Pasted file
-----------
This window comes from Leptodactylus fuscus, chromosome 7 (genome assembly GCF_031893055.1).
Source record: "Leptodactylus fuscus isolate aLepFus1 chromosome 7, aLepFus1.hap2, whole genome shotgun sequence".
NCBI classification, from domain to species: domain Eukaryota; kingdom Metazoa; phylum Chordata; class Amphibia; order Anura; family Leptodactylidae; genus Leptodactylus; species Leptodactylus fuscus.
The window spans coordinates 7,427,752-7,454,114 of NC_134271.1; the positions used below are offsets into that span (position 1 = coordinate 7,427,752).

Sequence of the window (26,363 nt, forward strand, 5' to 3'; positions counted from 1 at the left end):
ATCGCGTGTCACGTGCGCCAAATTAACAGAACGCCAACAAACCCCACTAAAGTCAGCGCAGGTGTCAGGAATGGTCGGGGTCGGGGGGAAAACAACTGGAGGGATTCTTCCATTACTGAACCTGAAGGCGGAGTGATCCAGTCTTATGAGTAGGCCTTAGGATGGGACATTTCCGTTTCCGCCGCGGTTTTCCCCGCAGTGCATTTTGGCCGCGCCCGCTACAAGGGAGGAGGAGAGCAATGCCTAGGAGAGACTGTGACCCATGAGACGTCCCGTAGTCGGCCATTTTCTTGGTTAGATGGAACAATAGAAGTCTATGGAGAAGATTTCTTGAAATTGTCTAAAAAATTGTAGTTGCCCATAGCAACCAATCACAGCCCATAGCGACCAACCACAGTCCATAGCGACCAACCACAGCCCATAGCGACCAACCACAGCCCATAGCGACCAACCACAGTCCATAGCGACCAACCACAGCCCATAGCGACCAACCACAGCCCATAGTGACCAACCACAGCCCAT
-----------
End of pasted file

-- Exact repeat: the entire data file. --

This window comes from Leptodactylus fuscus, chromosome 7 (genome assembly GCF_031893055.1).
Source record: "Leptodactylus fuscus isolate aLepFus1 chromosome 7, aLepFus1.hap2, whole genome shotgun sequence".
NCBI classification, from domain to species: domain Eukaryota; kingdom Metazoa; phylum Chordata; class Amphibia; order Anura; family Leptodactylidae; genus Leptodactylus; species Leptodactylus fuscus.
The window spans coordinates 7,427,752-7,454,114 of NC_134271.1; the positions used below are offsets into that span (position 1 = coordinate 7,427,752).

Sequence of the window (26,363 nt, forward strand, 5' to 3'; positions counted from 1 at the left end):
ATCGCGTGTCACGTGCGCCAAATTAACAGAACGCCAACAAACCCCACTAAAGTCAGCGCAGGTGTCAGGAATGGTCGGGGTCGGGGGGAAAACAACTGGAGGGATTCTTCCATTACTGAACCTGAAGGCGGAGTGATCCAGTCTTATGAGTAGGCCTTAGGATGGGACATTTCCGTTTCCGCCGCGGTTTTCCCCGCAGTGCATTTTGGCCGCGCCCGCTACAAGGGAGGAGGAGAGCAATGCCTAGGAGAGACTGTGACCCATGAGACGTCCCGTAGTCGGCCATTTTCTTGGTTAGATGGAACAATAGAAGTCTATGGAGAAGATTTCTTGAAATTGTCTAAAAAATTGTAGTTGCCCATAGCAACCAATCACAGCCCATAGCGACCAACCACAGTCCATAGCGACCAACCACAGCCCATAGCGACCAACCACAGCCCATAGCGACCAACCACAGTCCATAGCGACCAACCACAGCCCATAGCGACCAACCACAGCCCATAGTGACCAACCACAGCCCAT